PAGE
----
America is still young and, so far, remains the core of the proverbial ‘New World’. A brand-new world might, for some, require new thoughts and ideas taken from the ‘Old World’, or potentially, nearly new and separate religions. One might think of Mormonism or Scientology, but the rise of the Old World, emerging in the New, has found a solid foundation from the Anabaptists in the form of the Amish.
Finding their origins in the world of Dutch Calvinism, the Amish started as a series of small communities that spread rapidly. These communities were found within the Midwestern states, but in recent years, due to rapid population growth, have spread to over thirty states. This population growth in such a short space of time has left many wondering just how big the Amish population will be within the next few years across the United States.
As noted by Lyman Stone in 2018, it remains highly unlikely that the Amish will ever become a majority within the US largely due to structural factors relating to modernisation within certain groups and shifts from farming towards manufacturing. This is compounded by a lack of available farming areas for which they can use to move across the US. Most likely, in the coming decades, they will slowly become significant minority groups within many states, with Holmes County, Ohio most likely to become the first majority Amish County in the US this year, which will soon be followed by LaGrange County, Indiana.
For the Amish, all non-Amish are called ‘the English’. For the rest of this article, I will use the Amish’s own terminology (for my own sick amusement, knowing this article’s intended audience). The importance of this is because, at its core, what remains important is the examination of whether the Amish will bend to the knee to the English World or if the English World will learn anything from the Amish.
Will the Amish become fashionable as a cultural force that the English in America can rally around? Will they become fashionable, and can they not offer to help guide America back to its traditional roots? These are all important questions, which I hope might spark some debate amongst people and The Mallard readership. The good thing about writing online about the Amish, is knowing they will probably never see this.
Even prior to Covid, we have seen vast internal migration from around the US, from people fleeing states like California and New York towards that of Florida and Texas. Additionally, we are seeing a gradual return from the major built up cities towards the countryside. These trends are not unique to the US but it would seem that some kind of return to a more ‘tranquil’ and, dare I say, ‘traditional’ lifestyle has applied to many. Alongside this return to the countryside, the Amish have always, in one form or another, received attention from the body politic and general cultural zeitgeist of America. A friendly, devout, and non-violent group of Christians that merely wish to be left alone.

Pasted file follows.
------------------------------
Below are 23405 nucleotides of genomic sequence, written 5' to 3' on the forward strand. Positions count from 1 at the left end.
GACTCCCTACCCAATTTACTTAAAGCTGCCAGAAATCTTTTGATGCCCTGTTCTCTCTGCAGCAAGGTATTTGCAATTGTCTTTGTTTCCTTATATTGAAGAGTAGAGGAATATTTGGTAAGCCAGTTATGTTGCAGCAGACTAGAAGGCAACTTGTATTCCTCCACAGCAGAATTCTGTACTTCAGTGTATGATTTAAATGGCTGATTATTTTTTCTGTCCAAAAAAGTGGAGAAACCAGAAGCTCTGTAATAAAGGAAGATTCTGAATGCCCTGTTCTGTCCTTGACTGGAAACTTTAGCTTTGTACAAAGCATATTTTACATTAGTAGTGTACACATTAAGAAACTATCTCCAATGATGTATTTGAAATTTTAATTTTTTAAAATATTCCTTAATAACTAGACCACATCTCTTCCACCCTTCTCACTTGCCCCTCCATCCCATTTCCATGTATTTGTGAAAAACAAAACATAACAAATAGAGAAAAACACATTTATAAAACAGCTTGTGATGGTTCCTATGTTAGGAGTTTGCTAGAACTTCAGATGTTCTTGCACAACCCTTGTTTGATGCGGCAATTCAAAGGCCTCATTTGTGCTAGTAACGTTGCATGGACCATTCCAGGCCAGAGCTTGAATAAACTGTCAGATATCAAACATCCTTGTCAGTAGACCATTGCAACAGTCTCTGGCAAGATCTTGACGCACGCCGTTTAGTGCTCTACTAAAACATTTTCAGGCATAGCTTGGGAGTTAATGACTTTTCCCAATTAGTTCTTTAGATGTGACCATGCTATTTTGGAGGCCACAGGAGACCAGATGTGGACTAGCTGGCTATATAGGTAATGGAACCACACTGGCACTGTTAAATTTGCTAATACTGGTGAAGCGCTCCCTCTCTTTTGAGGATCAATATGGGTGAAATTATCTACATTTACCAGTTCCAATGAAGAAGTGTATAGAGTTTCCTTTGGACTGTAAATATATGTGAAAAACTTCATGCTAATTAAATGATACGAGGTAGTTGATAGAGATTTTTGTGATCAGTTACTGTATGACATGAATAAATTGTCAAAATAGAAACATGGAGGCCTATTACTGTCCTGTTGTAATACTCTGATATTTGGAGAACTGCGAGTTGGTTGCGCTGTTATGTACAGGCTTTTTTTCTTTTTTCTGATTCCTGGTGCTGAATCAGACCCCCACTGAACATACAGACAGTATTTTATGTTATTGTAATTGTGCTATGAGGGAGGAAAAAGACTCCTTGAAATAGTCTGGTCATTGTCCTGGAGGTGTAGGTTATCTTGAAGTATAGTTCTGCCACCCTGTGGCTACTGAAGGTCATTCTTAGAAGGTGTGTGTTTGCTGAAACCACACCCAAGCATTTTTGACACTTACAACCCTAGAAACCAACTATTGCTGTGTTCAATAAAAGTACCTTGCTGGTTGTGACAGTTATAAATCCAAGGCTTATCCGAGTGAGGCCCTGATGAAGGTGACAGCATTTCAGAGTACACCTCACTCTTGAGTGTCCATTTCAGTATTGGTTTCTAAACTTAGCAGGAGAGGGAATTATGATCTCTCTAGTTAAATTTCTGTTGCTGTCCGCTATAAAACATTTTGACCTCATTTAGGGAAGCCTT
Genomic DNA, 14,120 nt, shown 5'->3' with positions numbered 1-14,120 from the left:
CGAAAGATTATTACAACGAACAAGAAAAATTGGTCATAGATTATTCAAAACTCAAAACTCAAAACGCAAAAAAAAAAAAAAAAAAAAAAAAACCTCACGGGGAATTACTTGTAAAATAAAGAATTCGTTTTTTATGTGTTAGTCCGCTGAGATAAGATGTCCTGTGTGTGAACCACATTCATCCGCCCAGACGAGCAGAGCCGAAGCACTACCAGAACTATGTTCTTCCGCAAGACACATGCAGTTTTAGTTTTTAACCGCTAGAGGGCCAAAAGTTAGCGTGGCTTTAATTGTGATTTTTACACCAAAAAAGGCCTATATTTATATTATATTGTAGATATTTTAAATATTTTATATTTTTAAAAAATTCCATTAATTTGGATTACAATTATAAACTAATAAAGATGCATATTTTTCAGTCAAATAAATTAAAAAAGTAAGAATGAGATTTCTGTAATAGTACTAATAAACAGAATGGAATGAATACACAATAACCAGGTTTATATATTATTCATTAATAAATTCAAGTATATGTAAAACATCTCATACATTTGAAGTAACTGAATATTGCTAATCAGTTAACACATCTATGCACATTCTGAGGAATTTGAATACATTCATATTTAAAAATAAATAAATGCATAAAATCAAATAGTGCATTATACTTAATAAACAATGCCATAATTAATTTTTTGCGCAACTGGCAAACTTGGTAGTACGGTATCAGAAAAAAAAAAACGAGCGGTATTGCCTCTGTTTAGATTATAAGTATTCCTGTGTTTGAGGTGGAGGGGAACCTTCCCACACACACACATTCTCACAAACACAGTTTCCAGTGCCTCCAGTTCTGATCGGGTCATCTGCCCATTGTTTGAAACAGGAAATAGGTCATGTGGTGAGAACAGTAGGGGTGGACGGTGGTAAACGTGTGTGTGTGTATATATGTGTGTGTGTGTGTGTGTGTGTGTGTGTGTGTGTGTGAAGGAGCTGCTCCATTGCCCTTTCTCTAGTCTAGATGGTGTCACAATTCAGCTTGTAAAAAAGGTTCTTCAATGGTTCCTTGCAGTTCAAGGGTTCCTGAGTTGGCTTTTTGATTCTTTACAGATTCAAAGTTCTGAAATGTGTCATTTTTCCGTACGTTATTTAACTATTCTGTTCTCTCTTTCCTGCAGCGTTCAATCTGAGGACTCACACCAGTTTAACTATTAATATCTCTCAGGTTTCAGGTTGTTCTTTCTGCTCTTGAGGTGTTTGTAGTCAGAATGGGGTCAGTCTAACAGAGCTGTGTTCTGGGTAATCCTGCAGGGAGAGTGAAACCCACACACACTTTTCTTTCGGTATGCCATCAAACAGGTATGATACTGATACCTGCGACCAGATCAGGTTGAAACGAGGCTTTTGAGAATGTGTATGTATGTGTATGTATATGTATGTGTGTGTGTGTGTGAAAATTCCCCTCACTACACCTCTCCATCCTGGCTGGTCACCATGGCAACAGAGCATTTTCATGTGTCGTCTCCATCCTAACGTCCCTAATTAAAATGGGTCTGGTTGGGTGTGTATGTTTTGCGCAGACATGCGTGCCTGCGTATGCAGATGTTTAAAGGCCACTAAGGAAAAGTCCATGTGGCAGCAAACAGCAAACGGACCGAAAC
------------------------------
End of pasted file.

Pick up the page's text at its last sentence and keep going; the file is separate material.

Following this, knowing that you have a high-trust, self-sustaining, and low crime faction of the population, may start paying dividends within certain states that have large major cities which suffer from various modern social ills (crime, drug abuse, etc.). As the Amish population grows, so too will the cultural weight they can throw around locally. Of course, we will never see Amish Congressman or Presidents. Instead, we will see a strong and firm cultural base in which a growing traditionalism-seeking group of people can find support within.
Will the Amish way of life ever become, by contemporary definitions, ‘popular’? Certainly not. However, similar to how people become Priests or Nuns, such paths may not be for them, but can be respected and admired. That admiration, the idea that such a group can do so much, may itself become fashionable; the Amish may come to symbolise a desirable form of of social stability, one situated in contrast to increasingly stormy issues emerging within American cities. As such, whilst the ‘full’ Amish way of life is not purely feasible for much of the population, elements may be worth emulating. A strong sense of local community identity, sustainability, and solidarity, as well as emphasising family and family-building; something that most agree is drastically needed.
In summary, will the Amish become a massive cultural force? It’s too soon to say. If demographic trends continue on their current trajectory, then within the next few decades, we may see the Amish become, not just a major cultural force, but the foundation of a parallel society; one providing an alternative to the excesses and drawbacks of globalised modernity.
It is entirely possible that the Amish, more than just playing a role as an increasingly culturally-influential Christian group within America, will come to provide a full-bodied blueprint for revitalising American ‘rugged individualism’. However, what is known for certain is that, in some distant rural parts of America, there still exist those who believe in the core values which made America into America – the will to flourish on the frontier of a new world.